Adoption

When Math Meets the Orphan

I’ve never been much of a numbers girl. When my oldest started fractions, I decided it was time for me to hang up the math part of homeschooling and let the principal take over. But give me a calculator and I can figure some percentages. There’s a math problem I calculated not too long ago that deflated me like an elephant stepping on a balloon.

We were riding through a village in remote Kyrgyzstan. Dodging mud puddles that would take out a Monster Truck. Stopping for sheep to cross…or goats, cows, horses, kids. I inhaled the most beautiful landscape I’d ever seen.

The three rows of seats behind me bounced and weaved as little girls giggled and filled the air with nonstop Kyrgz. I threw my phone up in the air, holding it over my head, “SMILE” and they stopped just long enough to show me their whites. I looked at my phone, one of them had thrown me some deuces, another had her hand propped under her chin. Go ahead girl, you’re a model in my book!

Then their percentage hit me. Like a right hook in the nose. Where your eyes water no matter how hard you try to swallow the lump in your throat. 70%.  That’s how many would be dead or prostitutes by 18…how many of these girls would that be? Let me do the math for you. That’s 13 of the 19 girls that were in our van. And that was only our van. What about the others?

That’s 13 that won’t make it. Some of their bodies will be picked up off the streets, breathless, and thrown in a grave marked “unknown”. Some will spread their legs to any man that will throw a dollar their way, then put their clothes back on, only to have them off again when the next coin and zipper drops. Others will be snatched off the street and forced to sell their bodies, for sex or work. Or both.

That percentage is not much different from most countries. Every day kids are thrown to the streets with minimal education, an empty stomach, and a tattered heart. And we expect them to pull themselves up by their bootstraps and “git r dun”.

Did you know that 40-50% of the kids in our foster system become homeless within 18 months of leaving foster care? And 80% of our prison population were in the foster system in America.

Just trading out one broken system for another.

It’s so easy to bypass them. The least of these. To scroll on by. To let the busyness of our every day, drown out the cries of the broken. To allow our indebtedness to dictate our offering. And so, we do.

But I can’t.

There was this one.  She had spent all day practicing her English with me. She waited to be the last one on the van. She wrapped her arms around me and squeezed tight. Barely taking a step back, her brown eyes fixed square on my blues. “Don’t forget me. I want to come to America one day. To your house. Don’t forget my name.”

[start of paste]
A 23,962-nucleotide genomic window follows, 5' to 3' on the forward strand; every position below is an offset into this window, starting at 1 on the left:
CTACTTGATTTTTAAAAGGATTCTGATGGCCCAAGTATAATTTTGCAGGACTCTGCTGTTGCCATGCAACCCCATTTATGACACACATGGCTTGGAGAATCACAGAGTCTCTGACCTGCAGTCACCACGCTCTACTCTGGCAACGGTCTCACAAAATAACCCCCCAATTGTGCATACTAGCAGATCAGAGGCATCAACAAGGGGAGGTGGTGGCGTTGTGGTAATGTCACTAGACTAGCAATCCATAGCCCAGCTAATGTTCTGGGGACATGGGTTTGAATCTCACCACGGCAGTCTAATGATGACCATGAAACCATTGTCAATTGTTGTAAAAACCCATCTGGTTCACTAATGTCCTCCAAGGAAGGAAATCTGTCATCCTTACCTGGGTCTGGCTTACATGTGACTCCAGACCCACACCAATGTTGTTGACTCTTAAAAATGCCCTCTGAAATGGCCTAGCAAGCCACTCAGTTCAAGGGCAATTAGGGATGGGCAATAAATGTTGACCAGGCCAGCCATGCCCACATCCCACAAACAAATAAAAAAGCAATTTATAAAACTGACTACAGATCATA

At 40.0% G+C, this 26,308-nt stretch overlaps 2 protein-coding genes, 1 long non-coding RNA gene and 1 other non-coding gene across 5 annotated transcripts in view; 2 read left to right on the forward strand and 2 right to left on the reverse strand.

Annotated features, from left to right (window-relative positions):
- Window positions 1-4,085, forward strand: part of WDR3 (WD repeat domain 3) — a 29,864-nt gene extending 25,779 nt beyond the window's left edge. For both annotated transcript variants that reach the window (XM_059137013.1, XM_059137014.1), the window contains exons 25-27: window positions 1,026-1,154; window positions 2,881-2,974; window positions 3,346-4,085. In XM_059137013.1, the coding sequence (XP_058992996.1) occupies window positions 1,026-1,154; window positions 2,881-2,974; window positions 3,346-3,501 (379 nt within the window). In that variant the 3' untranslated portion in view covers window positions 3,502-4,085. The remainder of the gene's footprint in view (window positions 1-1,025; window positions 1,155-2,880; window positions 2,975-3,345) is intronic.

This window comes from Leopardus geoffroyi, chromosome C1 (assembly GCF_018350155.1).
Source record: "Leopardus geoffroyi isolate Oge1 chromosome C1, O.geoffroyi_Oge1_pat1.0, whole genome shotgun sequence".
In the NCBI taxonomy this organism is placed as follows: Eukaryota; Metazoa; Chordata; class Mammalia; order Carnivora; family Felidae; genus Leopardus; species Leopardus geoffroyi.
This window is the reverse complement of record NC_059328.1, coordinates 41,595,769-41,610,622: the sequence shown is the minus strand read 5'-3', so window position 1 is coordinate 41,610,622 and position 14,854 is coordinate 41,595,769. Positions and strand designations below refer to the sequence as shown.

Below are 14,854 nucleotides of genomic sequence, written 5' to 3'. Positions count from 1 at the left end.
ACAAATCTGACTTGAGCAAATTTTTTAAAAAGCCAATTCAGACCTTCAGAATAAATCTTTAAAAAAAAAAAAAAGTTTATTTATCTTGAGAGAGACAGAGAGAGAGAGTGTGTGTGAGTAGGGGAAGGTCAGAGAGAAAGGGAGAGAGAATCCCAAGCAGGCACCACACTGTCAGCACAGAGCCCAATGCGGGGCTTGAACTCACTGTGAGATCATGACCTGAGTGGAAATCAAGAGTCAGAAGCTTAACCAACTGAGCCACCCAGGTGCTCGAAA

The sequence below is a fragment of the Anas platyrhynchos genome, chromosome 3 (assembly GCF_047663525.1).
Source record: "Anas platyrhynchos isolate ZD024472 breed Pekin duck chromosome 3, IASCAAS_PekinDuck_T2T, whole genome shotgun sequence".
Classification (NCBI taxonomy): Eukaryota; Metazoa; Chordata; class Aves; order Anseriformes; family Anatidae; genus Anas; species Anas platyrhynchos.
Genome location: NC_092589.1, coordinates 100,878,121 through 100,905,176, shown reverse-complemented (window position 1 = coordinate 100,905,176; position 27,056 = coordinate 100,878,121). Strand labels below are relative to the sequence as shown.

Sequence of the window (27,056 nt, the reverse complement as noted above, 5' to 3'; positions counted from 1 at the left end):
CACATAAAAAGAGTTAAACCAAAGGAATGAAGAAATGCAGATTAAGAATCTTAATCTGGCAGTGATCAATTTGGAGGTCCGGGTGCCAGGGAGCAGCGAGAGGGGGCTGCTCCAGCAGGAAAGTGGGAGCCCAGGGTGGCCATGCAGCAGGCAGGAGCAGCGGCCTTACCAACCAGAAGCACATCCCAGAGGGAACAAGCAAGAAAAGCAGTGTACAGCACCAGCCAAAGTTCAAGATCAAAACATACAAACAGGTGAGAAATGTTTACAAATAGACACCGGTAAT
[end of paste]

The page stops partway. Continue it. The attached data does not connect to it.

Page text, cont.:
I won’t forget. Her name. Her face. Her dreams.

I won’t forget the numbers that are stacked against her. What becomes of the orphan. Those streets that have carried too many lonely feet.

There are some things we don’t need to pray about.  Taking care of the orphan is one of them.

Defend the weak and the fatherless; uphold the cause of the poor and the oppressed.  -Psalm 82:3

You cannot defend someone unless you are standing with them.

Learn to do right; seek justice. Defend the oppressed. Take up the cause of the fatherless; plead the case of the widow.  -Isaiah 1:17

You cannot take up the cause of someone without immersing yourself in their cause.

Religion that God our Father accepts as pure and faultless is this: to look after orphans and widows in their distress and to keep oneself from being polluted by the world.  -James 1:27

You cannot look after someone without drawing near to them.

Instead of praying “if” we should take care of the orphan, the real questions is “how”.  How do we defend, take up their cause, and look after them?

We will never do it by hoping that the next person steps in and does something.  We must be the one who rises to our feet and goes.  Who fixes our eyes on looking after the orphan.  Who steps in and says “no more”, these kids aren’t going to the street…or prison…or to an early grave.

My math problem is simple.  1 + 1= NONE

One child sponsored.  One child adopted.  One child mentored.  One child fostered.

Because when we all decide to help just one, there will eventually be none.

All pictures featured on this blog were taken by Travis McQueen. You can also find him on FB as well as Instagram.

You can read more about the work being done in Kyrgyzstan HERE by John and Julie.  Two of the finest people I’ve had the privilege to hang with!

If you’re interested in international adoption, a great place to start is Rainbow Kids.

For more information on fostering, you can go to your state’s government page and find details or contact your local Department of Children’s Services.  If you’re a Tennessean, you can find the info HERE.

 

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